A Grudging Little Miracle
In Guatemala the water stops a lot
So it was foolishness baking bread
With no water to wash off my sticky fingers
So there I was with my hands
Fresh from the masa
Looking at the water faucet
Fully open but nary a drip
I had a choice of whine or risa:
I just laughed and an instant later
The water started again but only a trickle
Barely sufficient to clean my hands
And then it stopped again
It was a grudging little miracle
But instructive: We get what we need
(With the right attitude)
Hazrat Inayat Khan’s Invocation:
“Towards the one, the perfection of love, harmony and beauty, the only being, united with all the illuminated souls who form the embodiment of the master, the spirit of guidance.”
Hazrat Inayat Khan’s Prescribed Daily Mantra:
“My thoughtful self: Reproach no one. Bear malice towards no one. Hold a grudge against no one. Be wise, tolerant, considerate, polite, and kind to all.”
(A rewrite reprise from 2013)
I will call you that, perhaps because (apart from apropos) Gentle Reader was the name of the (now defunct) magazine in England where my first published poem appeared. (See above)
Today I saw on You Tube a very short video of Kurt Vonnegutt’s advice to writers (http://www.youtube.com/watch?v=nmVcIhnvSx8). A key suggestion/point was to get to the reader as much information as soon as possible. So I start the blog rolling with this short bio that appeared in Umbrella, alongside my poem:
Eric Halliwell has spent many years as student, carpenter, flunked-out nursing student (thereby hangs a tale) and then a first grade school teacher.
Through a tragic romantic misadventure he ended up in Guatemala where he lives on Lake Atitlan, writing poetry. It keeps him off the streets, or, rather, since there are no streets where he lives, off a dirt trail above the lake.
So that’s how I got to Guatemala, on Lake Atitlan, and the peace here seems to have facilitated a late blooming life-of-the-poet trip. In fact, I was just online and found an article (http://travel.yahoo.com/ideas/10-most-sacred-spots-on-earth.html?page=9) including Lake Atitlan on a list of ten most sacred spots on the planet. (I like that they use “sacred” as if it were objective fact. Because it is)
As you now see, my view is skewed toward the “sacred.” And as you might expect, my poetry is from a metaphysical, para precisar, Sufi perspective.
Yes, I was in a Sufi order in Walnut Creek, California for seven years. This order was founded by Hazrat Inayat Khan, who died circa 1927. I will no doubt regularly regale you, my readers, with some favorite inspirations (quotes and stories) of his. Indeed I start each new post with both his invocation, and suggested daily mantra (see above)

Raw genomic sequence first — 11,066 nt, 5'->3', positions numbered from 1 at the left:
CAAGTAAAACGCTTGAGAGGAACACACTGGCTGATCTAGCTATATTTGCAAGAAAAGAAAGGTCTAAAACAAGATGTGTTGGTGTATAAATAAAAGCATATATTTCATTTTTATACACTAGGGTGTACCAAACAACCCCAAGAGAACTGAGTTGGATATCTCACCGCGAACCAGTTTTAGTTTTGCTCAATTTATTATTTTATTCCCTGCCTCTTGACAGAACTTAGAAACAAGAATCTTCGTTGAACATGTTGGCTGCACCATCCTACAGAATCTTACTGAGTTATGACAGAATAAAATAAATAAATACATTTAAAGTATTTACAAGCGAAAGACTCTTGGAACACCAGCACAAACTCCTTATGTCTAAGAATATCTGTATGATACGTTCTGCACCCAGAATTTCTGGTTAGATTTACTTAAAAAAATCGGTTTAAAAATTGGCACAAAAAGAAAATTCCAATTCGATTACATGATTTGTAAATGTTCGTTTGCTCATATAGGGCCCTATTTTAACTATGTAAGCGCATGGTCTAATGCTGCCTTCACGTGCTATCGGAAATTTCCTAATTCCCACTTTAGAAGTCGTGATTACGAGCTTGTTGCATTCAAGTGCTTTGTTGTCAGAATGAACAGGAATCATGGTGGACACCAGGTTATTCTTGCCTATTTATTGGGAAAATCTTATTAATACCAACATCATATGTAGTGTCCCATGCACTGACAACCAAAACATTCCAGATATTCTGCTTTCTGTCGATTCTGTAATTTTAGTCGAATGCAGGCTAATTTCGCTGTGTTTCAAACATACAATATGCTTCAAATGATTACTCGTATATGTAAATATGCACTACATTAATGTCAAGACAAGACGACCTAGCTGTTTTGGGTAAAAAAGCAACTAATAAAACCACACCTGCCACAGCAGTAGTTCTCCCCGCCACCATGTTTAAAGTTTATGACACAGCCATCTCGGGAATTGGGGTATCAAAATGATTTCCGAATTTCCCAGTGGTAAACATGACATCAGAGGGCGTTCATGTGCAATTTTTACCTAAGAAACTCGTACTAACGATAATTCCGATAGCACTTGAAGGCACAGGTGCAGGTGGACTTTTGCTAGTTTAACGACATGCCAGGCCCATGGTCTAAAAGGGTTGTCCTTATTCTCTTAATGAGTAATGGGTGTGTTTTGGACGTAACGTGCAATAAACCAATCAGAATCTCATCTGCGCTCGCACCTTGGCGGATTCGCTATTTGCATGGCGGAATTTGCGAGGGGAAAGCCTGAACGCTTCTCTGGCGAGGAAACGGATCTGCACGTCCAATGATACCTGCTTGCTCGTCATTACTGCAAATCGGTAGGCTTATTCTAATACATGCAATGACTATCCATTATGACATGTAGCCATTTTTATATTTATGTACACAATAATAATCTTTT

I trust you will enjoy as much as I have, his lucid common sense and inspired ecumenical focus on what is, after all, the science of happiness.
So it’s no surprise that my poems have a Sufi (read very broad-based) theme. I’m not sure how familiar my readers may be with Sufism, which is best known by the writings of Sufi ecstatic poets such as Rumi, Hafiz, Kabir, Saadi, Farīd ud-Dīn Attar, Ibn Arabi, and Omar Khayyam (he of the Rubaiyat) .
I started out in Guatemala, hitching my wagon**to art (drawing, painting). But within a year, having read a book of poetry, Love Letters from God, by Daniel Ladinsky, I was inspired to try my hand at my own “ecstatic” poetry. It was ecstatic for sure in one sense: my intense happiness and gratitude to be given this sudden gift of a compulsion to listen to sweet stuff pouring out from my heart, and write it down and even presume to call it poetry. My touchstone for that is if it touches the heart. And we know that by the metaphor that we find in our salty tears, small miracles which are a microcosm of the ocean. We know by these small miracles when we’ve written a poem from the heart. And these small miracles keep coming regularly, like the lanchas on lake Atitlan.
Indeed the first poem I got published, (see above) dealt with such “small” miracles. (FYI that really happened)
In future/upcoming blog posts, I will muse (as it were) about metaphysical themes, about poetry writing, particularly proselytizing the art form, art in general, favorite heart stuff. The wonderful thing about Sufism is it has relevance to every interest. You know it doesn’t matter what pebbles you install in your kaleidoscope. So they be of translucent colors and you see to a light source.
As my late Grandma Dorothy used to say at bed time, “See you anonymous!”
God be with you,
PS—In the original version of this post I was speaking of weeping, and though I seem to have edited that out, still this is worth mentioning: I am reminded of something from Jean Adriel’s memoir of Meher Baba **(Avatar). When she told her friend Princess Norina Matchabelli (yes of the perfume prince) that there was a holy man in the vicinity, and upon meeting him people would invariably weep. And Ms Matchabelli memorably replied, “I too, would like to weep.”
*Full disclosure: Ralph Waldo Emerson reference (“Hitch your wagon to a star”)
** Meher Baba, the silent Mystic, was co-founder (along with Hazrat Inayat Khan) of my erst Sufi order in Walnut Creek, CA (Sufism Reoriented) for a summary of the life of Meher Baba see https://en.wikipedia.org/wiki/Meher_Baba. For Hazrat Inayat Khan see https://en.wikipedia.org/wiki/Inayat_Khan